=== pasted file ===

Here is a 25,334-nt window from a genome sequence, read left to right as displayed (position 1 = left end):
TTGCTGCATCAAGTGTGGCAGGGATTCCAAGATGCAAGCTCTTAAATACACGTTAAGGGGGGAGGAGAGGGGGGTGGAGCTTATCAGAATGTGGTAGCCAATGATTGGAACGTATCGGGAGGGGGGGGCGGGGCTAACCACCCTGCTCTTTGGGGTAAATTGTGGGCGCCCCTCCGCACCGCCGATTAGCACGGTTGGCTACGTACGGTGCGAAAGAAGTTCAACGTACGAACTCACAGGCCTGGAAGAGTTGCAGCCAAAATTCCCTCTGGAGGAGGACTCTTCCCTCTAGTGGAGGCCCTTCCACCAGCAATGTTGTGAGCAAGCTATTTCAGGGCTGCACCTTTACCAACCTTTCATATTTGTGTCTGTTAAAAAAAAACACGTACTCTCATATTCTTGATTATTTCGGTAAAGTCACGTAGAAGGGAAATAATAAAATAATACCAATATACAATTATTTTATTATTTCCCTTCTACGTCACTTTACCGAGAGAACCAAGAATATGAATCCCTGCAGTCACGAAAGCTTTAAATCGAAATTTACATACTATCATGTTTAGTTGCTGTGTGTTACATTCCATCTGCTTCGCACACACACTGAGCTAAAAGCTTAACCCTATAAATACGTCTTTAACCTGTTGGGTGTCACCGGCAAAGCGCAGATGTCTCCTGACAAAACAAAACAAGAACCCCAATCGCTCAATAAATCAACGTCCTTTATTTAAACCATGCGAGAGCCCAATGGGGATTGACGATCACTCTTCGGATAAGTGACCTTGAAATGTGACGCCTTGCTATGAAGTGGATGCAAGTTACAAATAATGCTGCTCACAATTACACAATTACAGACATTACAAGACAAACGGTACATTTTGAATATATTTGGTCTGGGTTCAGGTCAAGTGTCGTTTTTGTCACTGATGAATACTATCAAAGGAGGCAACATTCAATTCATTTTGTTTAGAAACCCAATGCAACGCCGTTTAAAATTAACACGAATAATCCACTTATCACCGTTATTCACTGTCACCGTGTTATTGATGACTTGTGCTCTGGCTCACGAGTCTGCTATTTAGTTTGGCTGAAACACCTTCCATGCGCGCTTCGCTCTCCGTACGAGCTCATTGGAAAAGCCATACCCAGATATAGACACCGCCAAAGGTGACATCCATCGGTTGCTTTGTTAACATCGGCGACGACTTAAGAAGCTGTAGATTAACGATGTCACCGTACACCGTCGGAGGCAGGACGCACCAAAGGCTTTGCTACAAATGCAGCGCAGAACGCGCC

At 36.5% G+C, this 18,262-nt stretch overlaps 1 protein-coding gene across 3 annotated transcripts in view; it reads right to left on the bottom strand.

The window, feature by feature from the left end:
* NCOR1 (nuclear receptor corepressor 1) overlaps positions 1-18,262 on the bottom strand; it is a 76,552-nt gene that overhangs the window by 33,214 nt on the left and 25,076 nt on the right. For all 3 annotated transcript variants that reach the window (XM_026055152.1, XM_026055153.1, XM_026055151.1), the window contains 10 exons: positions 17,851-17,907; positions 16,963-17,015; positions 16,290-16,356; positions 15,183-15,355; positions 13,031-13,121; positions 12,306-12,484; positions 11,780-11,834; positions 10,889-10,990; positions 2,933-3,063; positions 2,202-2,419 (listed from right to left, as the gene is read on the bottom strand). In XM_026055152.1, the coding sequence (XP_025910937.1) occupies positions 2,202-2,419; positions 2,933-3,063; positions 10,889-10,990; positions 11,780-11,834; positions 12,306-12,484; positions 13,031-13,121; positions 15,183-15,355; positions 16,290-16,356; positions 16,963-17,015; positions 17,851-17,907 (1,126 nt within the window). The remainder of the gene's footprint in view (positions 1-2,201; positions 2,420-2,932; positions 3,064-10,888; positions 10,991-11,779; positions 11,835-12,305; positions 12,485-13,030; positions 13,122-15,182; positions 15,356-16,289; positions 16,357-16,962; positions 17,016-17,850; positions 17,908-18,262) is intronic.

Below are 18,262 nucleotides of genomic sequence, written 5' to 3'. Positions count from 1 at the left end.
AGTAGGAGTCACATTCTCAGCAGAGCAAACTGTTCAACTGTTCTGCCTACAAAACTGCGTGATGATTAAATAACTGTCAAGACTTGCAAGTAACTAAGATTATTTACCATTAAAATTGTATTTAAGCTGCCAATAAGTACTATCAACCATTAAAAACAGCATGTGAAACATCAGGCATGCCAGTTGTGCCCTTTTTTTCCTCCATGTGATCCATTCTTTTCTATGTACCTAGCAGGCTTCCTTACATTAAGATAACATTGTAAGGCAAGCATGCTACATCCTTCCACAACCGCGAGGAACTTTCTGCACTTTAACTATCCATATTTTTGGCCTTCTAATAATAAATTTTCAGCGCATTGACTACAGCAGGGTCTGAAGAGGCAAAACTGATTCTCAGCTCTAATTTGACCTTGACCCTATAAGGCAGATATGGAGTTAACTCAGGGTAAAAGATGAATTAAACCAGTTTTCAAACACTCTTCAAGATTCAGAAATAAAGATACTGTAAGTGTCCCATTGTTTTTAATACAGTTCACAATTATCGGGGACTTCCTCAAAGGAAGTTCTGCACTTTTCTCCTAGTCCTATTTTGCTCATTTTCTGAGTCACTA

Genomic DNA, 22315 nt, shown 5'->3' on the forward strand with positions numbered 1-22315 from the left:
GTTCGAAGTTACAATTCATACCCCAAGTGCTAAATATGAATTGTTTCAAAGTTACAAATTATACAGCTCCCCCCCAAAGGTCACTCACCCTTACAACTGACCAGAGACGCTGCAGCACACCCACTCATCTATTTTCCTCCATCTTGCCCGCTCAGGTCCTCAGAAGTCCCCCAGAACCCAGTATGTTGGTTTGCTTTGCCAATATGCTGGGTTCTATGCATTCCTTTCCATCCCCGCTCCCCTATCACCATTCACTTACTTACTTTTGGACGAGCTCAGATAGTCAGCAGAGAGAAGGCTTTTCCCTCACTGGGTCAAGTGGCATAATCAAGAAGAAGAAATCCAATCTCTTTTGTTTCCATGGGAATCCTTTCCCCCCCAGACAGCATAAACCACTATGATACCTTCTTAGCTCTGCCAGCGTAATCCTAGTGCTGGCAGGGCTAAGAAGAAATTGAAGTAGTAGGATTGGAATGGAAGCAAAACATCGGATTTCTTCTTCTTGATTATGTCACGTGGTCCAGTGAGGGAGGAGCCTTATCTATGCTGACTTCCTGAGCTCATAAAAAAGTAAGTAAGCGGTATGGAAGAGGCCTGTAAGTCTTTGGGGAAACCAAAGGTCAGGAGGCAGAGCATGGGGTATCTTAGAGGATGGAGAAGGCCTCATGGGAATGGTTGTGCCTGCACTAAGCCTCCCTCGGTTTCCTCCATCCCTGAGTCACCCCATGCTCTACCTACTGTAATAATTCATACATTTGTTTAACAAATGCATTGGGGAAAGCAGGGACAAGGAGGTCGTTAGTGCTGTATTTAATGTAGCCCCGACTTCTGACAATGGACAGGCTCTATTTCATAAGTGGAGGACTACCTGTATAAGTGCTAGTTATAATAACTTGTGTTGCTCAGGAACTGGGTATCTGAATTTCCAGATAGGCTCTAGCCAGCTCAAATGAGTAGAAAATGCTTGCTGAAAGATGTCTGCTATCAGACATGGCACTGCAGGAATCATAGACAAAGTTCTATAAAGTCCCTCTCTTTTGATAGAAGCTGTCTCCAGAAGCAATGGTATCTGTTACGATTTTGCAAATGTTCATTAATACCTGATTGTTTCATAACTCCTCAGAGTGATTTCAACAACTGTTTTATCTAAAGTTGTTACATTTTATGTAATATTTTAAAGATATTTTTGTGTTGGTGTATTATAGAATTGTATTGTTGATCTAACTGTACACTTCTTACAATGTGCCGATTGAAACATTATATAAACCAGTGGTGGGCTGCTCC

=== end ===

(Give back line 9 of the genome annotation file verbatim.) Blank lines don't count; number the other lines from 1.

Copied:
GTTCGAAGTTACAATTCATACCCCAAGTGCTAAATATGAATTGTTTCAAAGTTACAAATTATACAGCTCCCCCCCAAAGGTCACTCACCCTTACAACTGACCAGAGACGCTGCAGCACACCCACTCATCTATTTTCCTCCATCTTGCCCGCTCAGGTCCTCAGAAGTCCCCCAGAACCCAGTATGTTGGTTTGCTTTGCCAATATGCTGGGTTCTATGCATTCCTTTCCATCCCCGCTCCCCTATCACCATTCACTTACTTACTTTTGGACGAGCTCAGATAGTCAGCAGAGAGAAGGCTTTTCCCTCACTGGGTCAAGTGGCATAATCAAGAAGAAGAAATCCAATCTCTTTTGTTTCCATGGGAATCCTTTCCCCCCCAGACAGCATAAACCACTATGATACCTTCTTAGCTCTGCCAGCGTAATCCTAGTGCTGGCAGGGCTAAGAAGAAATTGAAGTAGTAGGATTGGAATGGAAGCAAAACATCGGATTTCTTCTTCTTGATTATGTCACGTGGTCCAGTGAGGGAGGAGCCTTATCTATGCTGACTTCCTGAGCTCATAAAAAAGTAAGTAAGCGGTATGGAAGAGGCCTGTAAGTCTTTGGGGAAACCAAAGGTCAGGAGGCAGAGCATGGGGTATCTTAGAGGATGGAGAAGGCCTCATGGGAATGGTTGTGCCTGCACTAAGCCTCCCTCGGTTTCCTCCATCCCTGAGTCACCCCATGCTCTACCTACTGTAATAATTCATACATTTGTTTAACAAATGCATTGGGGAAAGCAGGGACAAGGAGGTCGTTAGTGCTGTATTTAATGTAGCCCCGACTTCTGACAATGGACAGGCTCTATTTCATAAGTGGAGGACTACCTGTATAAGTGCTAGTTATAATAACTTGTGTTGCTCAGGAACTGGGTATCTGAATTTCCAGATAGGCTCTAGCCAGCTCAAATGAGTAGAAAATGCTTGCTGAAAGATGTCTGCTATCAGACATGGCACTGCAGGAATCATAGACAAAGTTCTATAAAGTCCCTCTCTTTTGATAGAAGCTGTCTCCAGAAGCAATGGTATCTGTTACGATTTTGCAAATGTTCATTAATACCTGATTGTTTCATAACTCCTCAGAGTGATTTCAACAACTGTTTTATCTAAAGTTGTTACATTTTATGTAATATTTTAAAGATATTTTTGTGTTGGTGTATTATAGAATTGTATTGTTGATCTAACTGTACACTTCTTACAATGTGCCGATTGAAACATTATATAAACCAGTGGTGGGCTGCTCC